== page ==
The new boss of Mercedes-Benz commercial dealer eStar Truck & Van has said he can’t see commercial vehicle sales ever being purely online.
Speaking on Car Dealer Live, Steve Bridge said CV sales had embraced digital forms of retailing but unlike the new and used car market the roll-out of a purely online, end-to-end sales process was very unlikely.
‘The permutations on vans, buses, trucks and chassis is endless,’ he said. ‘Could I see the day where people are ordering everything online? No, not really. Could I see the day where people interact with sales people digitally? Yes.
‘But then we would order that vehicle at the factory. We need to allow the consumer to understand all the options on vehicles nowadays. It’s fraught with danger – we would have vehicles ordered that are left-hand drive with no steering wheel!’
Bridge explained that car makers had successfully transitioned customers to pure online sales by limiting choice and simplifying the ordering process.
However, with commercial vehicles, that’s not possible.
‘There’s a wide spectrum with cars – from the people who don’t know what the car is and are just interested in the colour, to the Rolls-Royce Phantom buyer who wants the experience of sitting in H.R. Owen in Berkeley Square.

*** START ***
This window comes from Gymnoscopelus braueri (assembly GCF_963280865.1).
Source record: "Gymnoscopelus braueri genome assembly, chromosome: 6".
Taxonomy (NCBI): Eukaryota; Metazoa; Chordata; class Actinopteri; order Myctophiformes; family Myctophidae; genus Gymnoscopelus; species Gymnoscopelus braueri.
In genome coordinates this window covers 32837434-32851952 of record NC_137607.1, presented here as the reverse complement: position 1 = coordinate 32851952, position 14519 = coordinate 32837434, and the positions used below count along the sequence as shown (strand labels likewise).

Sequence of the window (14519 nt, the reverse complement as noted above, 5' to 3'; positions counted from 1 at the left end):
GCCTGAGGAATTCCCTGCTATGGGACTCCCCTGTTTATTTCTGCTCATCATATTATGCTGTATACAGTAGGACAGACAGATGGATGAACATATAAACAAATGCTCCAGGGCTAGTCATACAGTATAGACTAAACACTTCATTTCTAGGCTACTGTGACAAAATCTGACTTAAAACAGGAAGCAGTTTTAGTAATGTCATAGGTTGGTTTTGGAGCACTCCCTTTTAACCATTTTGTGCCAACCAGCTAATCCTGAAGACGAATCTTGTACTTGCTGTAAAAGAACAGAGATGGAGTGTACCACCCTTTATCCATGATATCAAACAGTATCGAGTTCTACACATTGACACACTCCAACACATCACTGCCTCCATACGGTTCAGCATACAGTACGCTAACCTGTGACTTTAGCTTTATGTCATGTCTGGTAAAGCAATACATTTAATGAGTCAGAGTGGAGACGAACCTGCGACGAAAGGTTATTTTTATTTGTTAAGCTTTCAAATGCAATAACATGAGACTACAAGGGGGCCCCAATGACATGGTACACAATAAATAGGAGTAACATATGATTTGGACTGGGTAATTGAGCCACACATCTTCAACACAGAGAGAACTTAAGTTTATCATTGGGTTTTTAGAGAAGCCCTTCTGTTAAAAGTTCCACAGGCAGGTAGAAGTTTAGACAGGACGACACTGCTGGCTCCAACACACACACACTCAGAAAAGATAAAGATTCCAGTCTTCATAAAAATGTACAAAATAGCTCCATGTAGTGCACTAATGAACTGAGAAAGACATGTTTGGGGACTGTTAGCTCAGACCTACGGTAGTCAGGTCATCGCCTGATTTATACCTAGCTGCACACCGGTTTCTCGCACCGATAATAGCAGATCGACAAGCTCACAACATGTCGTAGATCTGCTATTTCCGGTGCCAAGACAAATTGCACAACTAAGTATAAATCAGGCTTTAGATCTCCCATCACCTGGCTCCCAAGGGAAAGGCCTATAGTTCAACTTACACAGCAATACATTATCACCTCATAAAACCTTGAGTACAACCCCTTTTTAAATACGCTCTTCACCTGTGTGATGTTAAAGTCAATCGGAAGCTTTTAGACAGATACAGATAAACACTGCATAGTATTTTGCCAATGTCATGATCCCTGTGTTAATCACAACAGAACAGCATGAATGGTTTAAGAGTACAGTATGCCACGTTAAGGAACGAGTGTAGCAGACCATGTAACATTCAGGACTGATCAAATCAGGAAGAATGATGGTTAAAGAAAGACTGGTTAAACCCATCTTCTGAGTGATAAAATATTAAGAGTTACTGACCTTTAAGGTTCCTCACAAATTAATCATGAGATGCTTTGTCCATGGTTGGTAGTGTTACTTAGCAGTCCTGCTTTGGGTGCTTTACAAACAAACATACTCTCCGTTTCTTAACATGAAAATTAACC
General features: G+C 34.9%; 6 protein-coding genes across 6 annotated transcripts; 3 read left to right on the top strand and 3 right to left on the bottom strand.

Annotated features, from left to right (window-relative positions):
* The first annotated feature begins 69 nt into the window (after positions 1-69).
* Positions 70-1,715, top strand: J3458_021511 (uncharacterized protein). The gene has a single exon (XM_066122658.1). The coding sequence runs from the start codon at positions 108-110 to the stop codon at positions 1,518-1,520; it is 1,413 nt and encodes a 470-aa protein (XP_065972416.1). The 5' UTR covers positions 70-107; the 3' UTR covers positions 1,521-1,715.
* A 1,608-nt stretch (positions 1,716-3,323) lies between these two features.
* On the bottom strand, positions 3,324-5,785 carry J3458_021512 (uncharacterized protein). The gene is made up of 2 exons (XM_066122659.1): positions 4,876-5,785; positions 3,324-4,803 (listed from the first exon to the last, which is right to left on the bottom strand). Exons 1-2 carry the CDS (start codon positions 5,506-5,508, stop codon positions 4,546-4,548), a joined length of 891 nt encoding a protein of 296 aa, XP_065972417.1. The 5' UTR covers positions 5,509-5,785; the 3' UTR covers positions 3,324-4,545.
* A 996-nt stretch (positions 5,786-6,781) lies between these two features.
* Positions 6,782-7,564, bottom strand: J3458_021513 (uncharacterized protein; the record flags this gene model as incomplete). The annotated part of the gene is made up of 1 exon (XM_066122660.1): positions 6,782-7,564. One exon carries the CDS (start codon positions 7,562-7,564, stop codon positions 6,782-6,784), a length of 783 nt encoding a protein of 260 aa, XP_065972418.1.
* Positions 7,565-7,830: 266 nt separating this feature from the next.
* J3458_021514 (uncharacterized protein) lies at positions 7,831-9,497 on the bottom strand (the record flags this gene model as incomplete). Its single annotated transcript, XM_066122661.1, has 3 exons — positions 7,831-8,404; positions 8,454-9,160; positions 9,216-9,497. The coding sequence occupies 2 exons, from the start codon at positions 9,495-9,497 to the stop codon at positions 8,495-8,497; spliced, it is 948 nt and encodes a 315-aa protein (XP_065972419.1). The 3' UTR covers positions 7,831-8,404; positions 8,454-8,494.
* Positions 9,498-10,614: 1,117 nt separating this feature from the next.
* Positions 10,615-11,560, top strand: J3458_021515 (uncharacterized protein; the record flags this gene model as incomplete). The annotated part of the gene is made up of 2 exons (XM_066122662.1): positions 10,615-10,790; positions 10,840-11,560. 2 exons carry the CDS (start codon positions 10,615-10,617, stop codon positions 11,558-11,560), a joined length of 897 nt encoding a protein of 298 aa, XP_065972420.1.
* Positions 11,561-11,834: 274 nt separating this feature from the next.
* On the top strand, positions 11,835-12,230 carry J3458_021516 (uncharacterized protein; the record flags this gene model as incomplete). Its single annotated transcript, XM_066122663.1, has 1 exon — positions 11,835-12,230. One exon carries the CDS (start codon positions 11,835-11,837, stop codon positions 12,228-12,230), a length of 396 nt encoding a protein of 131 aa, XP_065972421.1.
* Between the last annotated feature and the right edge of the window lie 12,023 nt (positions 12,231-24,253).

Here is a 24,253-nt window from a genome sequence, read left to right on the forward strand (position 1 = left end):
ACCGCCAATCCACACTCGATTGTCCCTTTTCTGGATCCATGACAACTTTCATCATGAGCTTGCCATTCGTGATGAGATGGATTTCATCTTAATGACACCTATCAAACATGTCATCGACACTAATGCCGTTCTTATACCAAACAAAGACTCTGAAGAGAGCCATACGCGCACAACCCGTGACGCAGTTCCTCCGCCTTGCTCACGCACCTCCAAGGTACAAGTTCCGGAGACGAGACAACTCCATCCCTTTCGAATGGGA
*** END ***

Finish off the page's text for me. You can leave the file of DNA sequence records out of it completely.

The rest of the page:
‘With trucks, it’s nigh on impossible to do it online. For used it is possible as the truck is what it is, but even then you’ve got to talk through the features and benefits with the operator.’
Bridge was speaking to Car Dealer Live a few months after taking the role of managing director of eStar Truck & Van.
He was previously MD of Mercedes-Benz Vans in the UK and had been with the German brand for the past 22 years.
In a wide-ranging interview, Bridge explained his decision to leave Mercedes-Benz and join eStar – a business that was established last year by transport industry entrepreneur Sid Sadique – and talked about the current commercial vehicle market as well as the semiconductor shortage that is causing enormous problems too.
Click the video at the top of this story to watch the full interview